New research examines the relationship between sexuality and disordered eating symptoms, finding that it’s not as simple as straight or gay.
According to a study at Drexel University, young women who are either bisexual or unsure of their sexualities are more likely to struggle with eating disorders than lesbians or straight women. Although same-sex attraction was previously believed to protect heterosexual women from eating disorders, the new research suggests that lesbians are no more likely than straight women to acquire a disorder.
While the findings for women conflict with prior research, the study confirmed the results of previous findings that concluded straight men are less likely to develop eating disorders than gay or bisexual men.
"The results of this study suggests there may be notable differences in disordered eating symptoms across LGBQ persons," said lead author Annie Shearer, research assistant for Drexel University's Center for Family Intervention Science. "Given the severe physical and emotional repercussions of eating disorders, these findings underscore the need for primary care physicians to ask about both sexuality and disordered eating symptoms during routine visits.”
The study examined eating disorder symptoms and sexuality in adolescents and young adults from ten primary care sites in Pennsylvania. The researchers administered a Behavioral Health Screening, a web-based screening tool that assesses risk behaviors and psychiatric symptoms, to over 2,000 participants who were 14 to 24 years of age.
According to the press release, the participants were asked questions like, “how often do you think that you are fat even though some people say that you are skinny? How often do you try to control your weight by skipping meals? And, how often do you try to control your weight by making yourself throw up?”
The participants were also asked who they felt most attracted to: either males, females, both, or unsure. Additionally, they reported who they’d engaged in sexual activities with in the past: males, females, or both.
"While there is a lot of research indicating gay and bisexual men exhibit higher rates of eating disorders than heterosexual men, findings have been mixed with respect to women," said Shearer. "Moreover, bisexual and - to an even greater degree - questioning persons are often excluded from these studies.”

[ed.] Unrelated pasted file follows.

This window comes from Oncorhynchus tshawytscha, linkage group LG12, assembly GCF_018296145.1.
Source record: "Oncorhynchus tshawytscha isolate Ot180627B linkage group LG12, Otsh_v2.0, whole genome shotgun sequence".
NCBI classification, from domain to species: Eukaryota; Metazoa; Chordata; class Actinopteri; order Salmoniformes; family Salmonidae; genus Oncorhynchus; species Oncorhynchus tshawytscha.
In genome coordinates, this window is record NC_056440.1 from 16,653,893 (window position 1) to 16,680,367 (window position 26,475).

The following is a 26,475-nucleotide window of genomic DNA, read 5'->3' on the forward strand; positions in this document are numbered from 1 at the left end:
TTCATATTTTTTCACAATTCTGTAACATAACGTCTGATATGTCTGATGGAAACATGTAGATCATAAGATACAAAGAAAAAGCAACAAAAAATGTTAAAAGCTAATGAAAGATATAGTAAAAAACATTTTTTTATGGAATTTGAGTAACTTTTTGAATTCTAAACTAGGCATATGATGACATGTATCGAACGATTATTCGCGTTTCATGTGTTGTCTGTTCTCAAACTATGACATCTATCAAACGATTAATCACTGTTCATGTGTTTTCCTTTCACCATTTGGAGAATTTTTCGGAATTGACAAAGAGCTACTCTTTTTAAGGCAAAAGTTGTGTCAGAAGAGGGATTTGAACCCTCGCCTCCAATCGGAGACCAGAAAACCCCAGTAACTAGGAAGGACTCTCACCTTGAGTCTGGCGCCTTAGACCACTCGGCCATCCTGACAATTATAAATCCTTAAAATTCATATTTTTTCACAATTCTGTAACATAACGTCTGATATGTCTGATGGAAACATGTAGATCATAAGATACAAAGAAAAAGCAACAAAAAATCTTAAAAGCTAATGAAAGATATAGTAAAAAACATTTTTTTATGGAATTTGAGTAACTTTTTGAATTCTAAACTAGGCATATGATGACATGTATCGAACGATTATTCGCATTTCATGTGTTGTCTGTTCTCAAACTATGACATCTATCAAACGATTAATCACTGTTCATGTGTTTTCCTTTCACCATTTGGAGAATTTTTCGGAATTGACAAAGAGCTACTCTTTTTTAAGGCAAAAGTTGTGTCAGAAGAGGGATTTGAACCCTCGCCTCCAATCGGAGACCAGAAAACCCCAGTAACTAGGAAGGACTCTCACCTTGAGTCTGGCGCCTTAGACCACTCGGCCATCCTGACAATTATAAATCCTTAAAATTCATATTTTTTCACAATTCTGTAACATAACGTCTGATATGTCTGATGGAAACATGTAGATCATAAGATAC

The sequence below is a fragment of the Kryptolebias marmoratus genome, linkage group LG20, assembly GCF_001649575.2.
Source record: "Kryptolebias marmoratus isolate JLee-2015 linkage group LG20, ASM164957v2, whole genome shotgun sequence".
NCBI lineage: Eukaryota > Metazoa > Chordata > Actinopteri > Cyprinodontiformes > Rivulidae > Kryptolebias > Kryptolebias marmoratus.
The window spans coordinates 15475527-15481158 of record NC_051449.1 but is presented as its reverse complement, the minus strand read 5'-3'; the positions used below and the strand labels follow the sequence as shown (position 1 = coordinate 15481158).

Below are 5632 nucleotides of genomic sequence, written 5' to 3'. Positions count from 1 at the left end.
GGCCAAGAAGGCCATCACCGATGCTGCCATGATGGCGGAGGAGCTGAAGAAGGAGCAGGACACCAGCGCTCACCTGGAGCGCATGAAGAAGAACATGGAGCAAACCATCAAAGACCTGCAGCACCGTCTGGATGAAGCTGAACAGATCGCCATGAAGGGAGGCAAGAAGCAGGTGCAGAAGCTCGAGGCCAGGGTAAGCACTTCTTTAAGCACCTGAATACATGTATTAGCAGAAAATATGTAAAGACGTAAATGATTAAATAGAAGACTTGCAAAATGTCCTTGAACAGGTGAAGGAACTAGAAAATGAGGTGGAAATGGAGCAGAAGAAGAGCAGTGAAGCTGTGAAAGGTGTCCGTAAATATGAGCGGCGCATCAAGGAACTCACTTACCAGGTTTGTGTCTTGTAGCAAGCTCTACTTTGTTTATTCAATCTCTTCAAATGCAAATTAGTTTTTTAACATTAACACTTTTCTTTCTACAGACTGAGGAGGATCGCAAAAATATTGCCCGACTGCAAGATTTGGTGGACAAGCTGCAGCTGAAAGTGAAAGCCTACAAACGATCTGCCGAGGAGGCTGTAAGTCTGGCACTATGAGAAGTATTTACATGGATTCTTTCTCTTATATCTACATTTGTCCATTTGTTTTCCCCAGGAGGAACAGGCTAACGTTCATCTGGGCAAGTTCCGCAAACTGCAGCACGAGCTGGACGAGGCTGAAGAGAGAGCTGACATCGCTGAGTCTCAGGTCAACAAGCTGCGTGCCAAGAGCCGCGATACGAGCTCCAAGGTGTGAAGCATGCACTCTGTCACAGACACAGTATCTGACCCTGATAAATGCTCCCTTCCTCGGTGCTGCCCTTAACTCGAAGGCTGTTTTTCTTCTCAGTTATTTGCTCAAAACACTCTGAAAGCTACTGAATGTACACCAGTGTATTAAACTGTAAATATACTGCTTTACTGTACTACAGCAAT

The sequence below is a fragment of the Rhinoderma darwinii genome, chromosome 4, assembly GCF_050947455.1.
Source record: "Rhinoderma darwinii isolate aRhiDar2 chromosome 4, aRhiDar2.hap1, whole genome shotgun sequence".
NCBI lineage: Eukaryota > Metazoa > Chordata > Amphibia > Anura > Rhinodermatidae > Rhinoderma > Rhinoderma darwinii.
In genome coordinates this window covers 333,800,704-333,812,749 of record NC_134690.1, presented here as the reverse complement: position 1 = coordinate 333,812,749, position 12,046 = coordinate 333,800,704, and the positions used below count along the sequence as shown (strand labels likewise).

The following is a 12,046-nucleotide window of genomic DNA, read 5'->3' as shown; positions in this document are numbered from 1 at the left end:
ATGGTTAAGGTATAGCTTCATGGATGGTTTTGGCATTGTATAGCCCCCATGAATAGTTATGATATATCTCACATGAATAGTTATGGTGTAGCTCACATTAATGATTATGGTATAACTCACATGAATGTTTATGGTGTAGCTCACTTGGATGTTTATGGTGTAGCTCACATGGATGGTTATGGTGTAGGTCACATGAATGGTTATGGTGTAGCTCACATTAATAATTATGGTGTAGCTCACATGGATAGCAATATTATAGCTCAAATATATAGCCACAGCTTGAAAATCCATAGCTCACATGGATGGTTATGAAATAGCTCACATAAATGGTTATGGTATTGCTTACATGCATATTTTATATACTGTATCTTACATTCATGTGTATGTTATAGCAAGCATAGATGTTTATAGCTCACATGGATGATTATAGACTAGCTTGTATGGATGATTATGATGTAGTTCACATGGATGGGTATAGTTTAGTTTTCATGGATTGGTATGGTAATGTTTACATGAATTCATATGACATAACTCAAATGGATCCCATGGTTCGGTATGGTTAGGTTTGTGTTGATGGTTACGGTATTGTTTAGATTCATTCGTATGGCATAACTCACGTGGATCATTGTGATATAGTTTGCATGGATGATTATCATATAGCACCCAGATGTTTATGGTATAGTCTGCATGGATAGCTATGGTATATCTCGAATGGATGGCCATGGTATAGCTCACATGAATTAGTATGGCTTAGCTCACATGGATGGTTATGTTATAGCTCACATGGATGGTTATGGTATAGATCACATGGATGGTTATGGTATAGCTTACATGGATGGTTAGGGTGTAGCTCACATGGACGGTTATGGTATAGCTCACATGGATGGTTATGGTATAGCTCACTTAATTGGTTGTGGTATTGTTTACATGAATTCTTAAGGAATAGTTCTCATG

The study found that there were no significant differences in disordered eating scores between heterosexual women and lesbians, but women who reported being attracted to both sexes had significantly higher scores. According to the researchers, they were most surprised by the finding that females who were unsure about their sexuality reported the highest scores of all groups of women.
According to the National Eating Disorders Association, there are a number of unique stressors that members of the LGBT community experience that can impact levels of anxiety, depression, and low self-esteem, such as coming out and harassment in their social spheres. These conditions are commonly co-occurring and increase the chance of developing an eating disorder.
Interestingly, NEDA also reported that feeling a sense of connectedness to the gay community was related to fewer eating disorders, suggesting that the feeling has some type of protective effect. Perhaps that provides an explanation for why women who were unsure of their sexuality scored the highest on the assessment for disordered eating symptoms. In a society that places so much pressure on sexuality, feeling lost or unsure of one’s identity could certainly lead to insecurities that might manifest themselves in unhealthy habits.
Guy S. Diamond, co-author of the study, director of the Couple and Family Doctoral Program, and director of the Center for Family Intervention Science, said, “This study highlights the need to increase sensitivity to the unique needs of sexual minority youth as a group and for the particular subgroups in that population.”
Many people around the world are still unaccepting of the LGBT community, so coping with the feeling of unacceptance presumably makes it more difficult to build a strong foundation for self-acceptance. While these issues likely contribute to the fact that bisexual and questioning women are the most likely to develop eating disorders, the bigger takeaway from the study is that there’s a need to specialize medical treatments and therapies so they account for all factors of identity.